Guardians of the Galaxy Vol. 2

REVIEW BY Rebecca Wynne-Walsh

Following the resounding success of the first instalment, the second Guardians of the Galaxy once again begins in medias res, with an action-packed opening sequence choreographed around ELO’s classic “Mr Blue Sky”. Volume 2 then subverts our action/superhero movie expectations by turning the camera away from the team (Peter Quill, Gamora, Drax and Rockett all return) fighting the bad guy to focus on fan favourite Baby Groot as he dances gleefully (adorably) to the song. The film as it means to continue with the music being arguably even more foregrounded the second time around. Volume 2 feels at times as much of a musical as it is a superhero movie, with both its scenes of action and of emotion, driven by a well-chosen classic song you’d forgotten you loved. Among ELO, George Harrison, Fleetwood Mac, Sam Cooke and Looking Glass all feature on Peter Quill’s “Awesome Mix: Volume 2”.

Chris Pratt returns in top comedic form as Peter Quill, the self-proclaimed master-thief Star-Lord. We get Pratt’s apparently mandatory shirtless scene within the first 15 minutes of the film. Director James Gunn is all about giving the audience what they want but not at the expense of telling the story, moments of indulgence, such as Chris Pratt shirtless or Baby Groot dancing are dispensed with at the beginning to make way for a virtuoso two-hours of character building. Most superhero movies relegate origin stories and the establishment of emotional depth to the first movie in the franchise thus leaving the sequels to deals with bigger and bigger fight scenes. If anything is bigger in Gunn’s sequel it is the heart at the centre of the story.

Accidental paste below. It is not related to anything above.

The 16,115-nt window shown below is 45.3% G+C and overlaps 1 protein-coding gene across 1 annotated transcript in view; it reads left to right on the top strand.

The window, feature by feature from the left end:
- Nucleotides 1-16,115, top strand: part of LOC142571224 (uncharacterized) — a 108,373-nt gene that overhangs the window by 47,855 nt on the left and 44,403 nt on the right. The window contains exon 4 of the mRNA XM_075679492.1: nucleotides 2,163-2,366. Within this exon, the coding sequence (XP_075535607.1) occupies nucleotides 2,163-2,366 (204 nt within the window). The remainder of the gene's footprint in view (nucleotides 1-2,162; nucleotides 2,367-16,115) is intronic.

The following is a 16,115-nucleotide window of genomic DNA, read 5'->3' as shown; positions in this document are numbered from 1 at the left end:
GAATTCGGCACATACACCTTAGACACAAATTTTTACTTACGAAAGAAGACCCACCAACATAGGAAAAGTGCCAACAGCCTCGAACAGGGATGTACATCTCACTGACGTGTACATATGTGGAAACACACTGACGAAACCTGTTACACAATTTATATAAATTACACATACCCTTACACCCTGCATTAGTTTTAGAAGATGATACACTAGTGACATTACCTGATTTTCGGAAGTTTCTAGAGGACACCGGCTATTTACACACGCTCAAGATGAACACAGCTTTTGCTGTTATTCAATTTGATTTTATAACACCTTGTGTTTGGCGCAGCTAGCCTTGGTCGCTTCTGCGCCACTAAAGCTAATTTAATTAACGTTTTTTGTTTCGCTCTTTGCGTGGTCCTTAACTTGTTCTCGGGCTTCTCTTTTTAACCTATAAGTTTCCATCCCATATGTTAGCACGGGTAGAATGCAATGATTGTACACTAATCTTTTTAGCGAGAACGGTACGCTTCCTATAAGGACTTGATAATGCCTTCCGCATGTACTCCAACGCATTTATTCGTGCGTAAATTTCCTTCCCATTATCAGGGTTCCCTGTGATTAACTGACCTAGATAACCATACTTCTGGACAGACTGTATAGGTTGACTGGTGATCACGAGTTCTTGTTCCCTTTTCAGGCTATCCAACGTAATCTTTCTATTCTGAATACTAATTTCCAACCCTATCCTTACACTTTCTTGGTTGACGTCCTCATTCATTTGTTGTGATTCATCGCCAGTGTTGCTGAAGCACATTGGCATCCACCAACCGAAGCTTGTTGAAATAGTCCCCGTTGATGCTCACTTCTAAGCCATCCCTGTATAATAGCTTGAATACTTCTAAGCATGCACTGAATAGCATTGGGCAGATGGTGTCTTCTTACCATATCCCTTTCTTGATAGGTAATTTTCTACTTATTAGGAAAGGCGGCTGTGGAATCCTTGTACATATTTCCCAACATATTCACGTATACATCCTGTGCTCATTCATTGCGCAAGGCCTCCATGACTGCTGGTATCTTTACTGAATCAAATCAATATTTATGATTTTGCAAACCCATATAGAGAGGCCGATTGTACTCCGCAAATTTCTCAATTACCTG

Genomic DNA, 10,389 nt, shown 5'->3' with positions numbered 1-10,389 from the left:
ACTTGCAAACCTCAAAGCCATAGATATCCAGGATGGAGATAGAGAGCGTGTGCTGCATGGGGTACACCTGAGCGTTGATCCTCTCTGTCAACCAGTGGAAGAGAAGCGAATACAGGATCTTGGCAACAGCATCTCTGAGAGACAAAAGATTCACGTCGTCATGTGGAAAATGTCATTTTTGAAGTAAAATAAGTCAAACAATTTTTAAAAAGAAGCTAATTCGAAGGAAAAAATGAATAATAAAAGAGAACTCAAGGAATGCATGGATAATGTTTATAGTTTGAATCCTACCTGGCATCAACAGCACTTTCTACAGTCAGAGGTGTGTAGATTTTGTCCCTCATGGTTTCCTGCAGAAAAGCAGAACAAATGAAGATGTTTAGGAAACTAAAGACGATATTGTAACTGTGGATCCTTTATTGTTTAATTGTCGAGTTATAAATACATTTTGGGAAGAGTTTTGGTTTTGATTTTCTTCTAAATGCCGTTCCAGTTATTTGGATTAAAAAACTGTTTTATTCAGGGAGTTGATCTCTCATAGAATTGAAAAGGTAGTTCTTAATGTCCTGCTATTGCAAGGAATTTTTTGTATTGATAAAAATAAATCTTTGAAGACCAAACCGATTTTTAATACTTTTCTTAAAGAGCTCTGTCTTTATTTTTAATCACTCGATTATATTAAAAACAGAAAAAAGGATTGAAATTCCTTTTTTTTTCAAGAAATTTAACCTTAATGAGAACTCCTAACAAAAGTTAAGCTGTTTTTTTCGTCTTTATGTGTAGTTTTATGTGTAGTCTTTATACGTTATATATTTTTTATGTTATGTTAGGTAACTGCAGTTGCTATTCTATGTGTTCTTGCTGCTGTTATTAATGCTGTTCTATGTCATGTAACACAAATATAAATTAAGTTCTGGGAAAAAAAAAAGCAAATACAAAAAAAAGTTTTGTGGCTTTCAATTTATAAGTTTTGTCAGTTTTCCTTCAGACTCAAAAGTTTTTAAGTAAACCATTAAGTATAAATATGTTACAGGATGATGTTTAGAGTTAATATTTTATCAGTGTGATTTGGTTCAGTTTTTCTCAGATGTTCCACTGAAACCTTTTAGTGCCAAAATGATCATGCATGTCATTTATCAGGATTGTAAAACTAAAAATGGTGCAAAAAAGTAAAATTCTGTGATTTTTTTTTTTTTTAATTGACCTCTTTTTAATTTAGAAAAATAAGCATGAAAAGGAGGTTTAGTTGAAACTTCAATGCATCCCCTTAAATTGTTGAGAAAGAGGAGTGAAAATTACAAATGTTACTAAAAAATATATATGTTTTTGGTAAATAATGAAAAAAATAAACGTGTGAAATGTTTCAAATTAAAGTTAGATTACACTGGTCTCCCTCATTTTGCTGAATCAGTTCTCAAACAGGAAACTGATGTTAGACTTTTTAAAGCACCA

Instead of trying to make the climactic exploding battle scene unbearably bigger, Gunn places his team of unlikely heroes against their true worst enemy, their own fears. Fears of being alone, of being without family, of losing those you love. The central theme of this film is not simply to further expand the Marvel Universe, it is to explore the importance of loyalty, friendship and, the family you choose. Naturally this is all played out in tandem with another unforgettable soundtrack, and an abundance of hilariously quotable one-liners. Dave Bautista’s Drax and Bradley Cooper’s Rocket in particular get a chance to flex their comedic muscles so to speak.

Perhaps the sheer ridiculousness of its premise allows Guardians of the Galaxy Vol. 2. to have genuine fun with its characters. The playfulness seeps out of the screen with ease. At the press screening for this film, I sat in a cinema at 10 o’clock on a weekday morning, surrounded by hoards of hardened, cynical film critics, once the film began however I found myself surrounded by laughter. It is a film reminiscent of the likes of Back to the Future, the original Star Wars trilogy and indeed the Indiana Jones Trilogy (it’s still a trilogy in my eyes).  Like these films, Guardians of the Galaxy Vol. 2is light-hearted and yet incredibly heartfelt.

 Against all odds, in a cinema culture that is saturated in superheroes, it is the film with the CGI tree and the talking racoon that is more focussed on building character relationships and emotional connections than any of the others.